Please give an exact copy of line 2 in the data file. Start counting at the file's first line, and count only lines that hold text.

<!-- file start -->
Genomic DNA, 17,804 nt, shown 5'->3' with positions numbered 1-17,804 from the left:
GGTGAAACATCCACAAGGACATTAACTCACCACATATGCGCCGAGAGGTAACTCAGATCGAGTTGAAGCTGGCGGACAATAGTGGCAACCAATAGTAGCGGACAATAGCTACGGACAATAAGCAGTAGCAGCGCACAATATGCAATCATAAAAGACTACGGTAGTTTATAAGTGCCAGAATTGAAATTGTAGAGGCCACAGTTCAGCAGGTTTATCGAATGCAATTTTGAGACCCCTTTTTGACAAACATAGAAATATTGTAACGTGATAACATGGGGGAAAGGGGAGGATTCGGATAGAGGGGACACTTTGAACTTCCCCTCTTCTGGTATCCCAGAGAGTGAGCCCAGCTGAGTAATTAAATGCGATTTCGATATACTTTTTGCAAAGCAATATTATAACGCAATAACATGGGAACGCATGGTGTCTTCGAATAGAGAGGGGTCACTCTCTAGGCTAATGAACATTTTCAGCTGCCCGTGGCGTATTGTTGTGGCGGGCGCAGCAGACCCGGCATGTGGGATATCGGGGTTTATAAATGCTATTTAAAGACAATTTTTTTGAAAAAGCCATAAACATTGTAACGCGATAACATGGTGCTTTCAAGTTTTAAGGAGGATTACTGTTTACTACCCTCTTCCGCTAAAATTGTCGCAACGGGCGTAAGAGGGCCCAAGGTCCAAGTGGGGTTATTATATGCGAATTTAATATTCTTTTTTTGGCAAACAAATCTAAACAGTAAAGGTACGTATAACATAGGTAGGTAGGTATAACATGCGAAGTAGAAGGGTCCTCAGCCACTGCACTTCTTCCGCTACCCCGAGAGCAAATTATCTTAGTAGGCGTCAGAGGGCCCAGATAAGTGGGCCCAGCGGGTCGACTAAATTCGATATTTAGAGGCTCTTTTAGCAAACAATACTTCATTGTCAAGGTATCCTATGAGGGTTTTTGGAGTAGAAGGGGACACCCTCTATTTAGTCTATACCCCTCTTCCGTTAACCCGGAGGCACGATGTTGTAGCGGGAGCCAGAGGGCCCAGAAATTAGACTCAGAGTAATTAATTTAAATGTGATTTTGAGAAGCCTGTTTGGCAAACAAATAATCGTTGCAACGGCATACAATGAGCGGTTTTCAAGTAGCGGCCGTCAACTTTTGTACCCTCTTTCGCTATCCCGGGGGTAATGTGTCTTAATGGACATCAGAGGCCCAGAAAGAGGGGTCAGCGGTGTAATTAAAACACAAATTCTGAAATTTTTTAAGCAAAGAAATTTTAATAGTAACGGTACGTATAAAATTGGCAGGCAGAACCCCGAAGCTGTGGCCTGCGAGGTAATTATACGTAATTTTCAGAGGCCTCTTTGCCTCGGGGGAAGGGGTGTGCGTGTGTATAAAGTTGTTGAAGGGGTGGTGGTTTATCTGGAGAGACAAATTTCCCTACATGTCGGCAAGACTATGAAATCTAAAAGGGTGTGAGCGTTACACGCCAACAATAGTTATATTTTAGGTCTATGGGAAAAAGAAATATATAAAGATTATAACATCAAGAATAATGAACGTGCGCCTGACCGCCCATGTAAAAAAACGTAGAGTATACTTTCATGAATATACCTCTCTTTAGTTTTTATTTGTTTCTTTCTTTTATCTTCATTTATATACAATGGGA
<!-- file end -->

GGTGAAACATCCACAAGGACATTAACTCACCACATATGCGCCGAGAGGTAACTCAGATCGAGTTGAAGCTGGCGGACAATAGTGGCAACCAATAGTAGCGGACAATAGCTACGGACAATAAGCAGTAGCAGCGCACAATATGCAATCATAAAAGACTACGGTAGTTTATAAGTGCCAGAATTGAAATTGTAGAGGCCACAGTTCAGCAGGTTTATCGAATGCAATTTTGAGACCCCTTTTTGACAAACATAGAAATATTGTAACGTGATAACATGGGGGAAAGGGGAGGATTCGGATAGAGGGGACACTTTGAACTTCCCCTCTTCTGGTATCCCAGAGAGTGAGCCCAGCTGAGTAATTAAATGCGATTTCGATATACTTTTTGCAAAGCAATATTATAACGCAATAACATGGGAACGCATGGTGTCTTCGAATAGAGAGGGGTCACTCTCTAGGCTAATGAACATTTTCAGCTGCCCGTGGCGTATTGTTGTGGCGGGCGCAGCAGACCCGGCATGTGGGATATCGGGGTTTATAAATGCTATTTAAAGACAATTTTTTTGAAAAAGCCATAAACATTGTAACGCGATAACATGGTGCTTTCAAGTTTTAAGGAGGATTACTGTTTACTACCCTCTTCCGCTAAAATTGTCGCAACGGGCGTAAGAGGGCCCAAGGTCCAAGTGGGGTTATTATATGCGAATTTAATATTCTTTTTTTGGCAAACAAATCTAAACAGTAAAGGTACGTATAACATAGGTAGGTAGGTATAACATGCGAAGTAGAAGGGTCCTCAGCCACTGCACTTCTTCCGCTACCCCGAGAGCAAATTATCTTAGTAGGCGTCAGAGGGCCCAGATAAGTGGGCCCAGCGGGTCGACTAAATTCGATATTTAGAGGCTCTTTTAGCAAACAATACTTCATTGTCAAGGTATCCTATGAGGGTTTTTGGAGTAGAAGGGGACACCCTCTATTTAGTCTATACCCCTCTTCCGTTAACCCGGAGGCACGATGTTGTAGCGGGAGCCAGAGGGCCCAGAAATTAGACTCAGAGTAATTAATTTAAATGTGATTTTGAGAAGCCTGTTTGGCAAACAAATAATCGTTGCAACGGCATACAATGAGCGGTTTTCAAGTAGCGGCCGTCAACTTTTGTACCCTCTTTCGCTATCCCGGGGGTAATGTGTCTTAATGGACATCAGAGGCCCAGAAAGAGGGGTCAGCGGTGTAATTAAAACACAAATTCTGAAATTTTTTAAGCAAAGAAATTTTAATAGTAACGGTACGTATAAAATTGGCAGGCAGAACCCCGAAGCTGTGGCCTGCGAGGTAATTATACGTAATTTTCAGAGGCCTCTTTGCCTCGGGGGAAGGGGTGTGCGTGTGTATAAAGTTGTTGAAGGGGTGGTGGTTTATCTGGAGAGACAAATTTCCCTACATGTCGGCAAGACTATGAAATCTAAAAGGGTGTGAGCGTTACACGCCAACAATAGTTATATTTTAGGTCTATGGGAAAAAGAAATATATAAAGATTATAACATCAAGAATAATGAACGTGCGCCTGACCGCCCATGTAAAAAAACGTAGAGTATACTTTCATGAATATACCTCTCTTTAGTTTTTATTTGTTTCTTTCTTTTATCTTCATTTATATACAATGGGA